The Engineer (magazine)
|Founder||Edward Charles Healey|
|First issue||4 January 1856|
History and description
The Engineer was founded in January 1856. It was established by Edward Charles Healey, an entrepreneur and engineering enthusiast with financial interests in the railways whose friends included Robert Stephenson and Isambard Kingdom Brunel. The journal was created as a technical magazine for engineers.
The Engineer began covering engineering including inventions and patents during a high point of British economic manufacturing power. In the 19th century it also published stock prices of raw materials. Together with the contemporary Engineering journal the work is considered a valuable historical resource for the study of British economic history.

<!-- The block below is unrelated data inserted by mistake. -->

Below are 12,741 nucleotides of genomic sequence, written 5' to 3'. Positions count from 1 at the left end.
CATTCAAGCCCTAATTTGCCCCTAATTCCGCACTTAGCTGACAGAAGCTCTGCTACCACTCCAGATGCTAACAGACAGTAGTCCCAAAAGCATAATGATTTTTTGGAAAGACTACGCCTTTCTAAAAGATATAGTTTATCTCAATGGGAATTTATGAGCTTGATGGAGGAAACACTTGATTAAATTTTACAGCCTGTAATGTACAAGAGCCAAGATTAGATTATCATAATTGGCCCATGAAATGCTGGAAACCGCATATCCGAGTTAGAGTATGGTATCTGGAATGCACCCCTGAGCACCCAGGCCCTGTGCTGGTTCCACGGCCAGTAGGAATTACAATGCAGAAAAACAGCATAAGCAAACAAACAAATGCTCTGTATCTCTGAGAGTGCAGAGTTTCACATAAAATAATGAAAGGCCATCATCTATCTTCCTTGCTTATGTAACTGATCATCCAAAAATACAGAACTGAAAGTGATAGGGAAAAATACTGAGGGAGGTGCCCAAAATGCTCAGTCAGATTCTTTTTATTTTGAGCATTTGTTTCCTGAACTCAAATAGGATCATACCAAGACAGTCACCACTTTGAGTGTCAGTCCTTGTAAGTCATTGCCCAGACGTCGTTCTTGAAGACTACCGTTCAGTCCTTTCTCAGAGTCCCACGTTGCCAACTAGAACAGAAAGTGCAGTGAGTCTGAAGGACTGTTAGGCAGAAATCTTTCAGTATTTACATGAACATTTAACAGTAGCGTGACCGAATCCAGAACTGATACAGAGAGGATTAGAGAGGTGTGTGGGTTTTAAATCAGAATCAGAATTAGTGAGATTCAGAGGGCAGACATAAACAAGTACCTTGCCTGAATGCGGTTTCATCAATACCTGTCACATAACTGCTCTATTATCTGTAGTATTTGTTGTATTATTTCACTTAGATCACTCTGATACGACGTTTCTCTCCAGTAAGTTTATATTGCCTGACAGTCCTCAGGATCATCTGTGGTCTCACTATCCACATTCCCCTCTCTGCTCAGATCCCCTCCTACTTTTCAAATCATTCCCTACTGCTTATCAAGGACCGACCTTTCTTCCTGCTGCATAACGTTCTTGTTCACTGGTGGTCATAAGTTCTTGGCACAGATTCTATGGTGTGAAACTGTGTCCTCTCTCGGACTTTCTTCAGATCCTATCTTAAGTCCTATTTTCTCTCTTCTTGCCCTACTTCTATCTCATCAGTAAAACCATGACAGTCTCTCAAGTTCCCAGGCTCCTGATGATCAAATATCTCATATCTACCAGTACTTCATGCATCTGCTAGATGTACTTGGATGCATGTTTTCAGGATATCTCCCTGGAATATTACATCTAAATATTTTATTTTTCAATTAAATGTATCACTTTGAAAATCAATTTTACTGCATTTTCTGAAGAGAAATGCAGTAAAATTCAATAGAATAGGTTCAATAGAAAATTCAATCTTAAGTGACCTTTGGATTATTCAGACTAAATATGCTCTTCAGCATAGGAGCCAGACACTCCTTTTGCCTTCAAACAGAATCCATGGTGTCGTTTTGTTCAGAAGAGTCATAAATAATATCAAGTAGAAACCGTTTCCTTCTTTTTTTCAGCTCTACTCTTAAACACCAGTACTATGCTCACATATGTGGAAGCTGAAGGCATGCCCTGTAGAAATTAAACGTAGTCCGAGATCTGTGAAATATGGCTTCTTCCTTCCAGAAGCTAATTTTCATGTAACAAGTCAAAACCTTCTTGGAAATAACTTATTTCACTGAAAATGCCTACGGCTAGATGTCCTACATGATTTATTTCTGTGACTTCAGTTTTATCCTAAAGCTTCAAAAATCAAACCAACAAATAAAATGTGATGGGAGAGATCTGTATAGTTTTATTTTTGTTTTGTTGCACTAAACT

- "The Engineer Celebrates 150 Years of editorial excellence". Centaur Media. 16 May 2006. Retrieved 24 October 2016.
- Writers' & Artists' Yearbook 2017. Bloomsbury Publishing. 28 July 2016. p. 54. ISBN 978-1-4729-2866-5. Retrieved 24 October 2016.
- "History of "The Engineer"" (PDF), The Engineer Centenary Number, pp. 146–148
- E.H. Fowkes (1963), "Railway History and the Local Historian" (PDF), East Yorkshire Local History Series, East Yorkshire Local History Society (16), p. 40, archived from the original (PDF) on 14 July 2014
- Jon Excell, "Moving on(line)", The Engineer: 5,
After 156 year of chronicling the highlights of UK engineering innovation, this is the final fortnightly print edition of The Engineer magazine
- Mortimer, John; Taphouse, Ralph; Beatson, Cedric (1976). The Engineer — Highlights of 120 Years. Morgan-Grampian Ltd.
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